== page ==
The Untold Truth Of Vienna Beef Hot Dogs

Hot dogs. Frankfurters. Tube steaks. Weenies. Whatever you call them, there's no denying that these versatile sausages are an American standby. From backyard grills to fast-food joints to pots of baked beans, we find a way to sneak weenies into just about any setting here in the good old U.S.A. This country is also a tapestry of different regional hot dog styles, with iterations as diverse as the bacon-wrapped Sonoran dog and the cream cheese-slathered Seattle dog. The Chicago dog, with its abundant garnishes, is arguably the king of all the regional hot dog variations. Although the style is often defined by its toppings, no hot dog can really call itself a Chicago dog unless the frank is made by Vienna Beef.

While hot dogs don't have the most stellar reputation from a quality perspective, you don't have to worry about finding pig snouts our broken glass in you Vienna Beef franks. These hot dogs are still made the old-fashioned way, from cuts of beef you might actually recognize, like brisket (via Serious Eats). That meat is stuffed into a natural casing, then smoked with real hickory sawdust. All in all, Vienna produces an elevated tube steak, and they've been doing it for well over a century. If you want to learn more about Chicago's favorite hot dog, keep on reading.

It all started with the 1893 Chicago World's Fair

The 1893 Chicago World's Fair (or officially, the World's Columbian Exposition), is responsible for so many American food innovations that it's hard to keep track of all of them. Classic brands like Cracker Jack, Heinz, and Pabst Blue Ribbon beer all got their first big break from the event (via NPR). Vienna Beef hot dogs are another great American food that launched during that momentous event.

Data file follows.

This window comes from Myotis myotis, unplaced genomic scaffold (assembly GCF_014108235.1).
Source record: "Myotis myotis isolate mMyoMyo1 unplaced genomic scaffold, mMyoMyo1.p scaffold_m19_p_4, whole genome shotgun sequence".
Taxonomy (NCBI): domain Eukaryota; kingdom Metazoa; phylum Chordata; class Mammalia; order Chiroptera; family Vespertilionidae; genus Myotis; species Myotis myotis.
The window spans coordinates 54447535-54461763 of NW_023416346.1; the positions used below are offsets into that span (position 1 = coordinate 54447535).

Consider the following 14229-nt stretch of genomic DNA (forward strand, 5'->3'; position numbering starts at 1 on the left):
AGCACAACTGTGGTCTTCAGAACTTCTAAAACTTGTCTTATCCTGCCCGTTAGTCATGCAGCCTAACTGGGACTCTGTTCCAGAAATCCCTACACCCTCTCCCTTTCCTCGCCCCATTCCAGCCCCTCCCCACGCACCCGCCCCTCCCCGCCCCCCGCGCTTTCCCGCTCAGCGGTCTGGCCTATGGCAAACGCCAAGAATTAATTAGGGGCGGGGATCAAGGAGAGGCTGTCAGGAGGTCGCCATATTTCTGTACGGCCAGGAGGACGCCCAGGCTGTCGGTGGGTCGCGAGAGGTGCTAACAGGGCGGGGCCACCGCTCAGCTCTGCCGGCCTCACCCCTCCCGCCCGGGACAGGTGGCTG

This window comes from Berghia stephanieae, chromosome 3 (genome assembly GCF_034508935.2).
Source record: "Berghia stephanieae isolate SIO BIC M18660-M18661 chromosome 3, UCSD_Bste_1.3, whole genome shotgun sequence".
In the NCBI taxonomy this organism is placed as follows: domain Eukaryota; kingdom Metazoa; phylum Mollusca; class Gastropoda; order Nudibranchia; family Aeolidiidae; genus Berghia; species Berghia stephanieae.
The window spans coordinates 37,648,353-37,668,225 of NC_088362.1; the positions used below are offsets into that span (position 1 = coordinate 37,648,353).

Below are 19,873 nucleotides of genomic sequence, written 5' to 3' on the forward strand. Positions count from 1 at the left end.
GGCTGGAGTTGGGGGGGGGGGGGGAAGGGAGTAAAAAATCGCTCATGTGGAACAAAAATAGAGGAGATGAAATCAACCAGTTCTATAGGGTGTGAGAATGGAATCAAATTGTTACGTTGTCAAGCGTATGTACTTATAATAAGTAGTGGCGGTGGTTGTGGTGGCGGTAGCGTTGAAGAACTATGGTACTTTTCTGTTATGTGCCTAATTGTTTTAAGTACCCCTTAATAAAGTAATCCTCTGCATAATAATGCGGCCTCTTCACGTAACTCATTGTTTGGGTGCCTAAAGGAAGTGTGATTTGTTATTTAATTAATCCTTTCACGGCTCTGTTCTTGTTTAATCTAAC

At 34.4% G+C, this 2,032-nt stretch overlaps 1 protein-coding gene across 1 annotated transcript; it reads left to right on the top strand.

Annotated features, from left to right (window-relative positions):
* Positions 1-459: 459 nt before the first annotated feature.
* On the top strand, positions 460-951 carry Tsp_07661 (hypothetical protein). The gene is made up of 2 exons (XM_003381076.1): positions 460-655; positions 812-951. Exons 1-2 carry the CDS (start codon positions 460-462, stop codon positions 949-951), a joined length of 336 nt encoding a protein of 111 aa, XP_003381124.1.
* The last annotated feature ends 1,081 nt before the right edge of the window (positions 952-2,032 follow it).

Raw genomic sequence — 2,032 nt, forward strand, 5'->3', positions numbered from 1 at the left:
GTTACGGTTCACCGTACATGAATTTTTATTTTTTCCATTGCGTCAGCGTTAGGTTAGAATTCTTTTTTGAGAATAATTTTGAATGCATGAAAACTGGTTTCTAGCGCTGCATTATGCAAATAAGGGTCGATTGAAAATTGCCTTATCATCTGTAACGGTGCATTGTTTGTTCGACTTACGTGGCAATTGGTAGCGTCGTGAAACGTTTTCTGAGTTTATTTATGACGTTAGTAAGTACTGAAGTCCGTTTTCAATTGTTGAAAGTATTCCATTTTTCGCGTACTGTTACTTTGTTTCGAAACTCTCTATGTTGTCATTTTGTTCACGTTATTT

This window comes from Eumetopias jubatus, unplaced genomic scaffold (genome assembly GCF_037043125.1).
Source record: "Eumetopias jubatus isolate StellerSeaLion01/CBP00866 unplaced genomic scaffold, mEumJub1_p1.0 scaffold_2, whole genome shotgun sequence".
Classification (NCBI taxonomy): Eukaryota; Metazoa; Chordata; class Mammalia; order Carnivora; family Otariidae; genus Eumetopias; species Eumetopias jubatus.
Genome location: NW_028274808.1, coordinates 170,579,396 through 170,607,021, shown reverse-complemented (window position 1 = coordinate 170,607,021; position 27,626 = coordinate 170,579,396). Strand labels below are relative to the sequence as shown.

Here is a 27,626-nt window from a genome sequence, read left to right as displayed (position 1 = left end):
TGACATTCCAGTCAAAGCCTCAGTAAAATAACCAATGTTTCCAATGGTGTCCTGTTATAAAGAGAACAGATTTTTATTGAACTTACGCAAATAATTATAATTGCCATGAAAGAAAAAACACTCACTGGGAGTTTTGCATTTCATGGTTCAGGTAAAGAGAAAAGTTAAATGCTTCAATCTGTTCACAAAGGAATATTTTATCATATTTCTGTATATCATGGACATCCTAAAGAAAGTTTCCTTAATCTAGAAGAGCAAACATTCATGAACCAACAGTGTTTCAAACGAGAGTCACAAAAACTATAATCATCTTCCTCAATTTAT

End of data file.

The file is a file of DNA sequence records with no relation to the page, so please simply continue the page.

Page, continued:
According to the company's official history, Vienna Beef hot dogs made their debut at the World's Fair when two Austro-Hungarian sausage makers, Emil Reichel and Samuel Ladany, sold their new wieners to attendees. Per Funding Universe, the name of the company was an allusion to Vienna, Austria, which was notable for making high-quality sausages. The hot dogs were such a smash hit that the pair were able to open their own store just a year later. Demand quickly grew beyond what one storefront could satisfy, so Vienna Beef started distributing its meats to Chicago-area restaurants and groceries by the turn of the century.

The Depression and World War II improved Vienna Beef's fortunes